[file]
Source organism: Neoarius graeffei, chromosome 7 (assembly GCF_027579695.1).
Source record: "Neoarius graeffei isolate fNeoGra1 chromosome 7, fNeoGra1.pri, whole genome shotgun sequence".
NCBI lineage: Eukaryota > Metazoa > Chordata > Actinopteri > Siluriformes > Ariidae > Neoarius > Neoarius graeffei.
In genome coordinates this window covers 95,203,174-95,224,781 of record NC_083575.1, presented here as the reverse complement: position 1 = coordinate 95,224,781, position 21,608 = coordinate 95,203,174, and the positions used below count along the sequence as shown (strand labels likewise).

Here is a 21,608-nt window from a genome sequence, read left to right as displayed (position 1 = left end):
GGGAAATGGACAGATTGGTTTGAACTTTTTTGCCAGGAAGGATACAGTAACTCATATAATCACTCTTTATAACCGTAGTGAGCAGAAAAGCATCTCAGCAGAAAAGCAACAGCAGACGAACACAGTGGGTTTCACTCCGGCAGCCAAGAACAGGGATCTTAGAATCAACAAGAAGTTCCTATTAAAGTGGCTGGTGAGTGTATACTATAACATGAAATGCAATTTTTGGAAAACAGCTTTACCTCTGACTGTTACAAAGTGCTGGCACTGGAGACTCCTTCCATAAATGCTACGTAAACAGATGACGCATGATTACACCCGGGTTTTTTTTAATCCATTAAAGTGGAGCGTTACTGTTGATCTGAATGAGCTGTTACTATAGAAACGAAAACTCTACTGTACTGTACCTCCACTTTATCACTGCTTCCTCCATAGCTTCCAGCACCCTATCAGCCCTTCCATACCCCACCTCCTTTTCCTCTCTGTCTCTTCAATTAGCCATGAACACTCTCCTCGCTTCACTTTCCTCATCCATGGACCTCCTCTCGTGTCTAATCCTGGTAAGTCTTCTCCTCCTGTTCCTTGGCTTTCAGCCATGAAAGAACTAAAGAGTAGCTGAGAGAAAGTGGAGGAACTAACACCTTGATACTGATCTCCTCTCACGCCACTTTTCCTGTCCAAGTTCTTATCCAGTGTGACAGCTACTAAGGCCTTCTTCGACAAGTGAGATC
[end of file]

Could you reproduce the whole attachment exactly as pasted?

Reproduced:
Source organism: Neoarius graeffei, chromosome 7 (assembly GCF_027579695.1).
Source record: "Neoarius graeffei isolate fNeoGra1 chromosome 7, fNeoGra1.pri, whole genome shotgun sequence".
NCBI lineage: Eukaryota > Metazoa > Chordata > Actinopteri > Siluriformes > Ariidae > Neoarius > Neoarius graeffei.
In genome coordinates this window covers 95,203,174-95,224,781 of record NC_083575.1, presented here as the reverse complement: position 1 = coordinate 95,224,781, position 21,608 = coordinate 95,203,174, and the positions used below count along the sequence as shown (strand labels likewise).

Here is a 21,608-nt window from a genome sequence, read left to right as displayed (position 1 = left end):
GGGAAATGGACAGATTGGTTTGAACTTTTTTGCCAGGAAGGATACAGTAACTCATATAATCACTCTTTATAACCGTAGTGAGCAGAAAAGCATCTCAGCAGAAAAGCAACAGCAGACGAACACAGTGGGTTTCACTCCGGCAGCCAAGAACAGGGATCTTAGAATCAACAAGAAGTTCCTATTAAAGTGGCTGGTGAGTGTATACTATAACATGAAATGCAATTTTTGGAAAACAGCTTTACCTCTGACTGTTACAAAGTGCTGGCACTGGAGACTCCTTCCATAAATGCTACGTAAACAGATGACGCATGATTACACCCGGGTTTTTTTTAATCCATTAAAGTGGAGCGTTACTGTTGATCTGAATGAGCTGTTACTATAGAAACGAAAACTCTACTGTACTGTACCTCCACTTTATCACTGCTTCCTCCATAGCTTCCAGCACCCTATCAGCCCTTCCATACCCCACCTCCTTTTCCTCTCTGTCTCTTCAATTAGCCATGAACACTCTCCTCGCTTCACTTTCCTCATCCATGGACCTCCTCTCGTGTCTAATCCTGGTAAGTCTTCTCCTCCTGTTCCTTGGCTTTCAGCCATGAAAGAACTAAAGAGTAGCTGAGAGAAAGTGGAGGAACTAACACCTTGATACTGATCTCCTCTCACGCCACTTTTCCTGTCCAAGTTCTTATCCAGTGTGACAGCTACTAAGGCCTTCTTCGACAAGTGAGATC